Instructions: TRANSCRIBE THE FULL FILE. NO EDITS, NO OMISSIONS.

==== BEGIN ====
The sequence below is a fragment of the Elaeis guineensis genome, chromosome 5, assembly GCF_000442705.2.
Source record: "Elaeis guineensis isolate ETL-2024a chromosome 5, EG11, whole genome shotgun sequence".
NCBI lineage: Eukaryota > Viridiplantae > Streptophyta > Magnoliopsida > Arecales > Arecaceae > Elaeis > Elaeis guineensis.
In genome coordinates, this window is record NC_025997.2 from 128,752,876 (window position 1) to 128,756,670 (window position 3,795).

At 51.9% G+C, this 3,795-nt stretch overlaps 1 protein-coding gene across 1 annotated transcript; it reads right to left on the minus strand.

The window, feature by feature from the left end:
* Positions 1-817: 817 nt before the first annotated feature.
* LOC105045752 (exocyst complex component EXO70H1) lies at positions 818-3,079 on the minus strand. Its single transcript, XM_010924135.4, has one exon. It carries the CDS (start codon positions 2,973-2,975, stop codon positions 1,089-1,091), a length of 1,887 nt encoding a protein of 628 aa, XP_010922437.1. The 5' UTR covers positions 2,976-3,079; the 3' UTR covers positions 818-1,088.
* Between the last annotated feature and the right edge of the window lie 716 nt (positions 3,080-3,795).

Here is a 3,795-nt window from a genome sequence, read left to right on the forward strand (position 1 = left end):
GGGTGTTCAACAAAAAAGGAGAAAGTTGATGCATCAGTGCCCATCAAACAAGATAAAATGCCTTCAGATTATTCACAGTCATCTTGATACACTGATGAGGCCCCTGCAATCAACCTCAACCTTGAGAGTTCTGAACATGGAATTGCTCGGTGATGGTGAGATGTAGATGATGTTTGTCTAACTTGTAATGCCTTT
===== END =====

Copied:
The sequence below is a fragment of the Elaeis guineensis genome, chromosome 5, assembly GCF_000442705.2.
Source record: "Elaeis guineensis isolate ETL-2024a chromosome 5, EG11, whole genome shotgun sequence".
NCBI lineage: Eukaryota > Viridiplantae > Streptophyta > Magnoliopsida > Arecales > Arecaceae > Elaeis > Elaeis guineensis.
In genome coordinates, this window is record NC_025997.2 from 128,752,876 (window position 1) to 128,756,670 (window position 3,795).

At 51.9% G+C, this 3,795-nt stretch overlaps 1 protein-coding gene across 1 annotated transcript; it reads right to left on the minus strand.

The window, feature by feature from the left end:
* Positions 1-817: 817 nt before the first annotated feature.
* LOC105045752 (exocyst complex component EXO70H1) lies at positions 818-3,079 on the minus strand. Its single transcript, XM_010924135.4, has one exon. It carries the CDS (start codon positions 2,973-2,975, stop codon positions 1,089-1,091), a length of 1,887 nt encoding a protein of 628 aa, XP_010922437.1. The 5' UTR covers positions 2,976-3,079; the 3' UTR covers positions 818-1,088.
* Between the last annotated feature and the right edge of the window lie 716 nt (positions 3,080-3,795).

Here is a 3,795-nt window from a genome sequence, read left to right on the forward strand (position 1 = left end):
GGGTGTTCAACAAAAAAGGAGAAAGTTGATGCATCAGTGCCCATCAAACAAGATAAAATGCCTTCAGATTATTCACAGTCATCTTGATACACTGATGAGGCCCCTGCAATCAACCTCAACCTTGAGAGTTCTGAACATGGAATTGCTCGGTGATGGTGAGATGTAGATGATGTTTGTCTAACTTGTAATGCCTTT